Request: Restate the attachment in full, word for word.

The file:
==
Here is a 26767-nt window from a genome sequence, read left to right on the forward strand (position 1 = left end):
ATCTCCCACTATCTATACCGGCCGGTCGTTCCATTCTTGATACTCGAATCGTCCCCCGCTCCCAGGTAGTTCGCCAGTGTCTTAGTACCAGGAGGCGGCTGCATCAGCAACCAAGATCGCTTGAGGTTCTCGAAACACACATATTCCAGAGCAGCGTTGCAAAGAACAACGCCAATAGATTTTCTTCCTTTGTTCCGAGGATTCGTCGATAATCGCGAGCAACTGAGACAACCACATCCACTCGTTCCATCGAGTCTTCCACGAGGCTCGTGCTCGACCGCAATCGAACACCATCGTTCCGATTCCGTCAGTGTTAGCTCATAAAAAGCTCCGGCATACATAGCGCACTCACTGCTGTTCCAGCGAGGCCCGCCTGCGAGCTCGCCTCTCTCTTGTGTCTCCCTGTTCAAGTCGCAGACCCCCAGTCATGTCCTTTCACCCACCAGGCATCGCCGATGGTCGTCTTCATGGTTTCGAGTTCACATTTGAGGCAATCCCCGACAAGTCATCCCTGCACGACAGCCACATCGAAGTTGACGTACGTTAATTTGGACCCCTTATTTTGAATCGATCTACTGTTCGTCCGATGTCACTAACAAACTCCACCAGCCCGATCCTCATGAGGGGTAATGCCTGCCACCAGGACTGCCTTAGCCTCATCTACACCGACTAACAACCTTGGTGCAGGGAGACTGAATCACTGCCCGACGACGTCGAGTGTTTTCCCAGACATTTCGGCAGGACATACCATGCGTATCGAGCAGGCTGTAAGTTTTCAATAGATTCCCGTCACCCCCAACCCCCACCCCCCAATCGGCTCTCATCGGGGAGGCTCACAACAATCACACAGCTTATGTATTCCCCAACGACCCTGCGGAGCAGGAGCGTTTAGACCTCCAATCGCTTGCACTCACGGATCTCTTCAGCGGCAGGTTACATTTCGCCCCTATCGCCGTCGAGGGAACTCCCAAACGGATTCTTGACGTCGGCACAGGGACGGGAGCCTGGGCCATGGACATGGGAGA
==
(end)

Here is a 26767-nt window from a genome sequence, read left to right on the forward strand (position 1 = left end):
ATCTCCCACTATCTATACCGGCCGGTCGTTCCATTCTTGATACTCGAATCGTCCCCCGCTCCCAGGTAGTTCGCCAGTGTCTTAGTACCAGGAGGCGGCTGCATCAGCAACCAAGATCGCTTGAGGTTCTCGAAACACACATATTCCAGAGCAGCGTTGCAAAGAACAACGCCAATAGATTTTCTTCCTTTGTTCCGAGGATTCGTCGATAATCGCGAGCAACTGAGACAACCACATCCACTCGTTCCATCGAGTCTTCCACGAGGCTCGTGCTCGACCGCAATCGAACACCATCGTTCCGATTCCGTCAGTGTTAGCTCATAAAAAGCTCCGGCATACATAGCGCACTCACTGCTGTTCCAGCGAGGCCCGCCTGCGAGCTCGCCTCTCTCTTGTGTCTCCCTGTTCAAGTCGCAGACCCCCAGTCATGTCCTTTCACCCACCAGGCATCGCCGATGGTCGTCTTCATGGTTTCGAGTTCACATTTGAGGCAATCCCCGACAAGTCATCCCTGCACGACAGCCACATCGAAGTTGACGTACGTTAATTTGGACCCCTTATTTTGAATCGATCTACTGTTCGTCCGATGTCACTAACAAACTCCACCAGCCCGATCCTCATGAGGGGTAATGCCTGCCACCAGGACTGCCTTAGCCTCATCTACACCGACTAACAACCTTGGTGCAGGGAGACTGAATCACTGCCCGACGACGTCGAGTGTTTTCCCAGACATTTCGGCAGGACATACCATGCGTATCGAGCAGGCTGTAAGTTTTCAATAGATTCCCGTCACCCCCAACCCCCACCCCCCAATCGGCTCTCATCGGGGAGGCTCACAACAATCACACAGCTTATGTATTCCCCAACGACCCTGCGGAGCAGGAGCGTTTAGACCTCCAATCGCTTGCACTCACGGATCTCTTCAGCGGCAGGTTACATTTCGCCCCTATCGCCGTCGAGGGAACTCCCAAACGGATTCTTGACGTCGGCACAGGGACGGGAGCCTGGGCCATGGACATGGGAGA